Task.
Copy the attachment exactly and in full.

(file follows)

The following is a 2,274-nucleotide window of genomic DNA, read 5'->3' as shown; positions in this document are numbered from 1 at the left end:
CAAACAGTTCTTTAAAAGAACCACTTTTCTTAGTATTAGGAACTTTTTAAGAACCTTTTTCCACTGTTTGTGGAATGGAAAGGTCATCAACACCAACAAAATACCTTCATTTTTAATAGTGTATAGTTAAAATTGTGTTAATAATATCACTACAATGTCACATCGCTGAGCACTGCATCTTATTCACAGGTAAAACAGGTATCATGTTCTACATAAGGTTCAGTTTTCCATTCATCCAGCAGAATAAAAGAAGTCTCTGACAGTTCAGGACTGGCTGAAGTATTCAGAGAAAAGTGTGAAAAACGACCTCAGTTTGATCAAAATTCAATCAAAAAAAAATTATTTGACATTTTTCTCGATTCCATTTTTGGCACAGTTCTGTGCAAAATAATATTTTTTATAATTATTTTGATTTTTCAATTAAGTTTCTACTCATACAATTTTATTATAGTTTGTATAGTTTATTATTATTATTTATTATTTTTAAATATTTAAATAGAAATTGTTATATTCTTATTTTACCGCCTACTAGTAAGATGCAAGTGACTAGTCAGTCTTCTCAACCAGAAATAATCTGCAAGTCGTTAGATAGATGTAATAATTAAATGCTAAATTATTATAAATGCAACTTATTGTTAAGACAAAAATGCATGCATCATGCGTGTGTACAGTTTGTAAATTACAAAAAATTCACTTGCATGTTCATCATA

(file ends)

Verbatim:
The following is a 2,274-nucleotide window of genomic DNA, read 5'->3' as shown; positions in this document are numbered from 1 at the left end:
CAAACAGTTCTTTAAAAGAACCACTTTTCTTAGTATTAGGAACTTTTTAAGAACCTTTTTCCACTGTTTGTGGAATGGAAAGGTCATCAACACCAACAAAATACCTTCATTTTTAATAGTGTATAGTTAAAATTGTGTTAATAATATCACTACAATGTCACATCGCTGAGCACTGCATCTTATTCACAGGTAAAACAGGTATCATGTTCTACATAAGGTTCAGTTTTCCATTCATCCAGCAGAATAAAAGAAGTCTCTGACAGTTCAGGACTGGCTGAAGTATTCAGAGAAAAGTGTGAAAAACGACCTCAGTTTGATCAAAATTCAATCAAAAAAAAATTATTTGACATTTTTCTCGATTCCATTTTTGGCACAGTTCTGTGCAAAATAATATTTTTTATAATTATTTTGATTTTTCAATTAAGTTTCTACTCATACAATTTTATTATAGTTTGTATAGTTTATTATTATTATTTATTATTTTTAAATATTTAAATAGAAATTGTTATATTCTTATTTTACCGCCTACTAGTAAGATGCAAGTGACTAGTCAGTCTTCTCAACCAGAAATAATCTGCAAGTCGTTAGATAGATGTAATAATTAAATGCTAAATTATTATAAATGCAACTTATTGTTAAGACAAAAATGCATGCATCATGCGTGTGTACAGTTTGTAAATTACAAAAAATTCACTTGCATGTTCATCATA